/dev/journal: It’s that time of year again where everybody is focused on planning, goal-setting, and gearing up to execute on the strategy we’ve been working on. This can be high-level organisational goals, team-goals, or even your own, personal goals (New Year’s Resolutions, anyone?).

The management-tool du jour for this appears to be Objectives and Key Results (OKRs), often supported by Key Performance Indicators (KPIs). The current flavour of OKRs mostly grew out of their use at Google, and you can read more about their specific approach here. (For contrast, and for historical perspective, it might also be worth mentioning the pre-cursor to OKRs, “Management By Objectives” (MBOs), as introduced by Peter Drucker in 1954.)

Whatever framework you pick for expressing your goals, it’s always worth spending some time making sure you’re measuring what matters.

Measure What Matters

It’s tempting (seductive, even) to express aims and goals in terms of what’s measurable, and the easier it is to measure something, the more likely it is that it will somehow become a goal. But just because something is measurable, or being measured, that doesn’t necessary mean it matters.

One of the most common mistakes I’ve seen when it comes to OKRs and KPIs is an over-reliance of measuring output rather than outcomes. Outputs are usually easier to measure, but outcomes usually make for more meaningful goals.

For example: It’s easy (-ish) to measure the output of this post. I can count impressions (via analytics), or engagement (via reactions on Twitter or LinkedIn). But a more interesting outcome-based metric would be to mine that engagement-data for sentiment and to try to understand how many people are considering changing their goal-setting or measurements-framework after reading it.

Outcomes over Outputs

If you’re in an OKRs + KPIs framework, one way to approach this is to try to make your OKRs be outcome focused, supported by output focused KPIs.

Continuing our example from above: I might create a KPI for myself to get a certain number of impressions on this post. That’s a very fine-grained measurement, so if I’m setting longer-term goals, I might create additional KPIs for publishing a certain number of posts this year, and/or getting a certain number of impressions in total.

I can then dashboard my key performance indicators to keep track of how I’m performing against those goals on a daily/weekly/monthly basis.

But that’s just tracking output. I should then create an OKR expressed in terms of the outcome I’m aiming for. Perhaps I might review engagement metrics, follow up with specific members of my audience to understand how their approaches are changing in part due to my output (“qualitative” feedback), or maybe do a survey to measure how many people say they’ve changed their approach based on something I’ve written (“quantitative” feedback).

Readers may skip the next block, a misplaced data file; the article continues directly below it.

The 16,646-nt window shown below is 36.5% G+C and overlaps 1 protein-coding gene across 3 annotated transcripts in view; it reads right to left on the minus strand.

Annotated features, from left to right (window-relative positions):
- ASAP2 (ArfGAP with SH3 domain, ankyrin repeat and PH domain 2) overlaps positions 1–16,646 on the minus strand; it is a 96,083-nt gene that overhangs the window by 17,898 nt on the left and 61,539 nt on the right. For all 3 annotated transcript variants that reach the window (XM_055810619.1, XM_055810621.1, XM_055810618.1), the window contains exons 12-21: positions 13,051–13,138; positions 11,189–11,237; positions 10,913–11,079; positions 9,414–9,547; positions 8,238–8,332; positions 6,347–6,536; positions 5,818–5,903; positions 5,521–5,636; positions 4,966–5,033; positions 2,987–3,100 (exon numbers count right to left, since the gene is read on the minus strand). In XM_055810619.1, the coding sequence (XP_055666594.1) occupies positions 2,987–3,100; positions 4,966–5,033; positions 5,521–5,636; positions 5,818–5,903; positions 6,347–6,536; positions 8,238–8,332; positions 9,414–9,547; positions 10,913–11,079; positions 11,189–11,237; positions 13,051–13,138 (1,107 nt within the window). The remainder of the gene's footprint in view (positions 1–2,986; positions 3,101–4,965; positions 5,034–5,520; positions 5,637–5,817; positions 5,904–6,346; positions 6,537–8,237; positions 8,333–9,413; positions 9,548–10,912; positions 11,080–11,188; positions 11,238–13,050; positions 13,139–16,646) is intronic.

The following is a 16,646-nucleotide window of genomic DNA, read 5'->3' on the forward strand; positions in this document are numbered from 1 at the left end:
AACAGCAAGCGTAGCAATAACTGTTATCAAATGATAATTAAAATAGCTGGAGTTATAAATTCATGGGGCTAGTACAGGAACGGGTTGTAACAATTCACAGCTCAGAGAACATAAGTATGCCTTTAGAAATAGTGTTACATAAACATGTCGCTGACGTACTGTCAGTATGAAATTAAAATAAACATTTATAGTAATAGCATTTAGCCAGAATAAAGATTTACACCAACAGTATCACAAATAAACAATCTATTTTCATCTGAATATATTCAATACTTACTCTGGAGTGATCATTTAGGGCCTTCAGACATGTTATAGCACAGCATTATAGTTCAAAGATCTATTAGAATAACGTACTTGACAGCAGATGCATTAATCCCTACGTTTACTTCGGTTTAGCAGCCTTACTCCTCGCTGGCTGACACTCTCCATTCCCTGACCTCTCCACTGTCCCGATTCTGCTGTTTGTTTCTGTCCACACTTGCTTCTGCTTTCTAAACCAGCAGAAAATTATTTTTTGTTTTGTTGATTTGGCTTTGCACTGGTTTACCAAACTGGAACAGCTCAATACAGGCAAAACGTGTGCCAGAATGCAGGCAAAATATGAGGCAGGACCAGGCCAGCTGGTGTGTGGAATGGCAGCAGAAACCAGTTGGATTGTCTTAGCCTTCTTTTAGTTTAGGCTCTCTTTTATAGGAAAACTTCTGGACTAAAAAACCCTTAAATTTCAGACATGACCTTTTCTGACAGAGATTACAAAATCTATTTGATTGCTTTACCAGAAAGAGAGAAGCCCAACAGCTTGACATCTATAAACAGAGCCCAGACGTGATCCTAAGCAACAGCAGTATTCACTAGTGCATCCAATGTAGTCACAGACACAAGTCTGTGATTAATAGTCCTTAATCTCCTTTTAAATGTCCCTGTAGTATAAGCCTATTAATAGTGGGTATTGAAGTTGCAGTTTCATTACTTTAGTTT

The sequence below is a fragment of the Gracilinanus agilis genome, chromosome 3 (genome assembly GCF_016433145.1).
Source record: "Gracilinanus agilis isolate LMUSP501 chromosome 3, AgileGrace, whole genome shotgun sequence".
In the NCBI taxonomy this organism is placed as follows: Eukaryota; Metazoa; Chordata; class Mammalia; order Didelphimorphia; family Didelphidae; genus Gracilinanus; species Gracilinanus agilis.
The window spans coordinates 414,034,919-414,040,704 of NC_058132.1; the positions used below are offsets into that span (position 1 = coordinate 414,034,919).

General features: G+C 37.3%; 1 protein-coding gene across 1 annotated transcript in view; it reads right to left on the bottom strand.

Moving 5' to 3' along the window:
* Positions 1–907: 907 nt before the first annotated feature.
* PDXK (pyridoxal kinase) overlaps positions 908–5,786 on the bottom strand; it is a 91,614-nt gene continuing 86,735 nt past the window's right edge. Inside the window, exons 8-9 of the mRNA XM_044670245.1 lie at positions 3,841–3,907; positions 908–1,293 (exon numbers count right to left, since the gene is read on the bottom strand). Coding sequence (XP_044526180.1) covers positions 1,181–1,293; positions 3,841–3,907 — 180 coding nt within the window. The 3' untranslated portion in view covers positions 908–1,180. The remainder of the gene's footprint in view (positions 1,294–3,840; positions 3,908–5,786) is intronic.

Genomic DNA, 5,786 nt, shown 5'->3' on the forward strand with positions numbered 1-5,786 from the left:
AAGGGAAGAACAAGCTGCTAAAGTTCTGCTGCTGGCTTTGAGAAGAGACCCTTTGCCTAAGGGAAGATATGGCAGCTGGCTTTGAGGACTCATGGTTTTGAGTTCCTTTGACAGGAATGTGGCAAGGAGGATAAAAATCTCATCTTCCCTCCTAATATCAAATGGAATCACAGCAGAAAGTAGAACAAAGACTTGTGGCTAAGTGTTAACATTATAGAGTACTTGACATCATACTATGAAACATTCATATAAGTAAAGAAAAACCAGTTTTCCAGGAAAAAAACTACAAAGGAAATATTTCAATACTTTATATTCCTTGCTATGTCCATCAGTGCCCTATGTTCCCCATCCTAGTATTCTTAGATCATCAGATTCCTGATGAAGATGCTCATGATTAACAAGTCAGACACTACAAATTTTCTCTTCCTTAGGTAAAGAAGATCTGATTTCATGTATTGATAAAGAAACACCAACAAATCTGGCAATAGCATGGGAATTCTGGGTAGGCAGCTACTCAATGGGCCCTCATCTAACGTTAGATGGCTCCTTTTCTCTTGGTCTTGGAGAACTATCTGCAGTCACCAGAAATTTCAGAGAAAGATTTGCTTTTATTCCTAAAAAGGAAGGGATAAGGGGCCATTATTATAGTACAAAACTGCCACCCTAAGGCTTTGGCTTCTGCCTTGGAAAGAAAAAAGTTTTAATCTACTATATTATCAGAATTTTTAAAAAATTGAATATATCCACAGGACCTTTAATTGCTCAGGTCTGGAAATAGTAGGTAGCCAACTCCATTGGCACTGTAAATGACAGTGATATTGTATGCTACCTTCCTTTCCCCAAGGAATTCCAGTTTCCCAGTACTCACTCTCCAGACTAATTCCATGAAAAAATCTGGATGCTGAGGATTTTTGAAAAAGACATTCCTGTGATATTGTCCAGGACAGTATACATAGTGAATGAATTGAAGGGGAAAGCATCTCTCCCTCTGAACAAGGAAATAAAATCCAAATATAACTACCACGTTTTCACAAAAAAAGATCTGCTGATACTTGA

This is much harder to measure, and takes more effort, so I’ll certainly not be doing it on a daily basis, but I might consider doing something every quarter to keep tabs on it. And maybe start identifying trends between my KPIs and my OKRs so that my dashboard (KPIs) can alert me early if it seems likely that I’ll need to put more effort into meeting my long-term goals (OKRs).

Reframing Displaced Objectives

Once you’ve figured out how to measure what matters, and turned your focus from output to outcomes, the final piece of goal-setting is reframing your outcomes in a way that gives you agency over the outcome. This means expressing the goal in terms of measurements you have (at least some) control over.

The best example I’ve seen of this is an aspiring author-friend who originally had a goal of “PUBLISH A BOOK”. This is a displaced objective: the decision to publish a manuscript lies with the publisher (and/or agent), not with the aspiring author.

Reframing this objective to “RECEIVE 100 REJECTION-LETTERS” puts control back in our aspiring authors’ hands. In order to receive 100 rejection-letters, they’ll need to send out (at least) 100 proposals, chase them up for responses, interact with agents and publishers, etc. All of which is likely to contribute to progress as an author - increased name-awareness, feedback and proposed edits, and increased familiarity with the publishing process in general.

Other Examples

Over to you - do you have examples of output-based goals or objectives that would benefit from being re-expressed as outcome-based ones? Or displaced objectives that could be re-framed to increase agency?

I’d love it if you’d tweet at me!